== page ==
THE UNITY OF THE SPIRIT-THE
BOND OF PEACE.
A Sermon preached in Free St George's,
on the first Sabbath after the rising of the General Assembly of the Free Church of Scotland, 1873.
BY ROBERT S. CANDLISH, D.D.,
PRINCIPAL OF THE NEW COLLEGE, AND SENIOR PASTOR OF FREE ST GEORGE'S.
WITH AN APPENDIX, CONTAINING
1. Finding of the Assembly on the Report of the Union
2. Act directing this Finding to be communicated to the other Churches.
3. Dissent of Mr Nixon, Dr Begg, Dr Forbes, and Others.
4. Explanatory Statement of Dr Duff, Earl of Dalhousie, Dr Candlish, and Others.
EDINBURGH: MACLAREN & MACNIVEN, PRINCES STREET. 1873.
IT will be seen that this Sermon is published very much for the sake of the Appendix. I think this a fair way of trying to keep together the important documents connected with the Assembly's proceedings in closing for the present the Union movement. Of course, I alone am responsible for the sentiments of the Discourse, and for its issue in its present form, and with its present accompaniments.
It is right to explain that the names appended to Mr Nixon's Dissent are exclusively the names of members of Assembly. We proposed to allow a wider latitude of signature. But the proposal was declined, and perhaps rightly, on strict constitutional grounds.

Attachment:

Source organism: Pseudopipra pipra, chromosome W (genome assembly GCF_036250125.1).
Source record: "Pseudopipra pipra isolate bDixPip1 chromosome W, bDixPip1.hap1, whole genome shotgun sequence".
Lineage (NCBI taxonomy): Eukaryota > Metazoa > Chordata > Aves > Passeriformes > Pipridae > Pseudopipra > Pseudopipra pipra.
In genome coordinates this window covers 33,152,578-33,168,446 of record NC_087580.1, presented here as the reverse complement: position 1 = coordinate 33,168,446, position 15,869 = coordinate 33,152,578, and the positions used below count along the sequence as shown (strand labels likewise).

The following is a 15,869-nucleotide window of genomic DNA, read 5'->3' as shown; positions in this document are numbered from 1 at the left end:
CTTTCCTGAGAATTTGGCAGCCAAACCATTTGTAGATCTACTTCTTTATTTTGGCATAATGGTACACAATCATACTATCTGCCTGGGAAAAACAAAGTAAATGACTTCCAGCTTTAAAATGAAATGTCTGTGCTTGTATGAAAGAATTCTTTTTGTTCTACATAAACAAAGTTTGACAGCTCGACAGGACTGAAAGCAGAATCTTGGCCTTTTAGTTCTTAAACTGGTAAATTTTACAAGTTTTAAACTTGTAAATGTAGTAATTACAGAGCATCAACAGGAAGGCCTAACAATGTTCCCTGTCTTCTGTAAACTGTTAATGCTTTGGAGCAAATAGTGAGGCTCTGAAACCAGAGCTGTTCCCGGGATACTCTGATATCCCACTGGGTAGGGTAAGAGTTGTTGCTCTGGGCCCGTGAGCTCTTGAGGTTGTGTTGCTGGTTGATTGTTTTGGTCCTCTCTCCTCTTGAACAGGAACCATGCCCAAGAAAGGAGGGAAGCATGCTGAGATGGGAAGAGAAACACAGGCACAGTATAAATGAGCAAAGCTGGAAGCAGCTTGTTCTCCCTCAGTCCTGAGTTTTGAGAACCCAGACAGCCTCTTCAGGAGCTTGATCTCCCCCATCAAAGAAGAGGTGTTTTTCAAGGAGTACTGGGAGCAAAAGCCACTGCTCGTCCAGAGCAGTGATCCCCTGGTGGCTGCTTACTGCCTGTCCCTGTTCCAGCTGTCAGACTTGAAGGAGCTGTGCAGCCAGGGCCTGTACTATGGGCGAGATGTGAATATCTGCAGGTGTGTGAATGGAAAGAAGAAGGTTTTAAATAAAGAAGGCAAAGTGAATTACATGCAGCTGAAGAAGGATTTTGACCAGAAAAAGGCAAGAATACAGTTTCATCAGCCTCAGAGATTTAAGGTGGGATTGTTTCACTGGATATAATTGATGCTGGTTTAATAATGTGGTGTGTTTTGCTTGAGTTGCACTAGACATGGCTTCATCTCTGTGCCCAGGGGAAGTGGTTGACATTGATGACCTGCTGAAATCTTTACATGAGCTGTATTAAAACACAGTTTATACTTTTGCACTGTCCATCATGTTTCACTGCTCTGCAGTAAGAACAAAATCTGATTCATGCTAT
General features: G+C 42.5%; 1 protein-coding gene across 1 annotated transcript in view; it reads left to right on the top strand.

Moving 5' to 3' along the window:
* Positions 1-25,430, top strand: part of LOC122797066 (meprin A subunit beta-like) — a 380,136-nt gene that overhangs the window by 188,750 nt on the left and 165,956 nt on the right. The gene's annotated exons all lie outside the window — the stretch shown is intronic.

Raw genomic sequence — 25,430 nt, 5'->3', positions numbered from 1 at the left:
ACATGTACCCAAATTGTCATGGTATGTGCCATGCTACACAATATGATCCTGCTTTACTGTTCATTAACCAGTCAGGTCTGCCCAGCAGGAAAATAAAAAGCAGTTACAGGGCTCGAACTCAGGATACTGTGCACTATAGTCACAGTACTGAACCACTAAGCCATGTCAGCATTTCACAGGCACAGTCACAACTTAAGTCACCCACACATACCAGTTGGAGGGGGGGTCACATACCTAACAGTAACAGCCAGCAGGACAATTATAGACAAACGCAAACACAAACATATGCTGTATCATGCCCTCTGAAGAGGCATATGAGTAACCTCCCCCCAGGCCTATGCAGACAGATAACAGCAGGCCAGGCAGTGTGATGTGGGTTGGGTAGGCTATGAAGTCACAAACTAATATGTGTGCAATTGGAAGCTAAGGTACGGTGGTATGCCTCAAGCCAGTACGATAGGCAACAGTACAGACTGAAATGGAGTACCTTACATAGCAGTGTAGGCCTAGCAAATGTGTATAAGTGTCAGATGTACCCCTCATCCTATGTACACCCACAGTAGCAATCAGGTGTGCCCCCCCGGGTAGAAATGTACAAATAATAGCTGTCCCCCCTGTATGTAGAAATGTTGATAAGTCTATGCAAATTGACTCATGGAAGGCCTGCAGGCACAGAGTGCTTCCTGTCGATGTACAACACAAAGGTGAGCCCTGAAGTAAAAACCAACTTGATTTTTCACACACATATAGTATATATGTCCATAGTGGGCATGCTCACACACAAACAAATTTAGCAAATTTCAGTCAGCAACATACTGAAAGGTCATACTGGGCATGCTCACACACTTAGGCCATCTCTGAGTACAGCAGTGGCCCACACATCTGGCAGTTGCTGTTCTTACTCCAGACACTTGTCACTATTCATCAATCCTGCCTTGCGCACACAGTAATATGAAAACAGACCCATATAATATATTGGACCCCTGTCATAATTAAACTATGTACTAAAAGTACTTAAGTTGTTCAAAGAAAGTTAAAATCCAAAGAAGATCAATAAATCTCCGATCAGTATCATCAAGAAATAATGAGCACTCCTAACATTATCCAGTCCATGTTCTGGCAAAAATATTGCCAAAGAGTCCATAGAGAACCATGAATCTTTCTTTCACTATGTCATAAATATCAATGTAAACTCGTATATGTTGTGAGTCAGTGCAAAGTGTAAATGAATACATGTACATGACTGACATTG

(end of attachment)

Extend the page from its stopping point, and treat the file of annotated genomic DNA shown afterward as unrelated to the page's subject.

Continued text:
As regards our own Explanatory Statement, I may be permitted to say a few words. I prepared it, when quite alone, without consultation beforehand or advice at the time, simply for the relief of my own mind, and without caring much whether few or many might join in it. I shewed it to five friends, I think, who all approved of it without even a verbal alteration. It was thus strictly private, until I read it in the Assembly on Thursday, 29th May. It lay thereafter for signature in the precincts of the Assembly Hall; but without the possibility of organisation beforehand or pressure at the time, we simply allowed names to be appended, with a view to their being engrossed, according to agreement, in the Assembly's Record.
I cannot imagine any harm likely to ensue if steps are quietly taken to allow office-bearers throughout the country, the opportunity of signing either of these documents. Of course, their signatures cannot be engrossed in any ecclesiastical record. And no agitation need attend any such movements.
But I am far from saying that they are necessary or desirable. I merely indicate their harmlessness.
E. S. C.
June 13. 1873.
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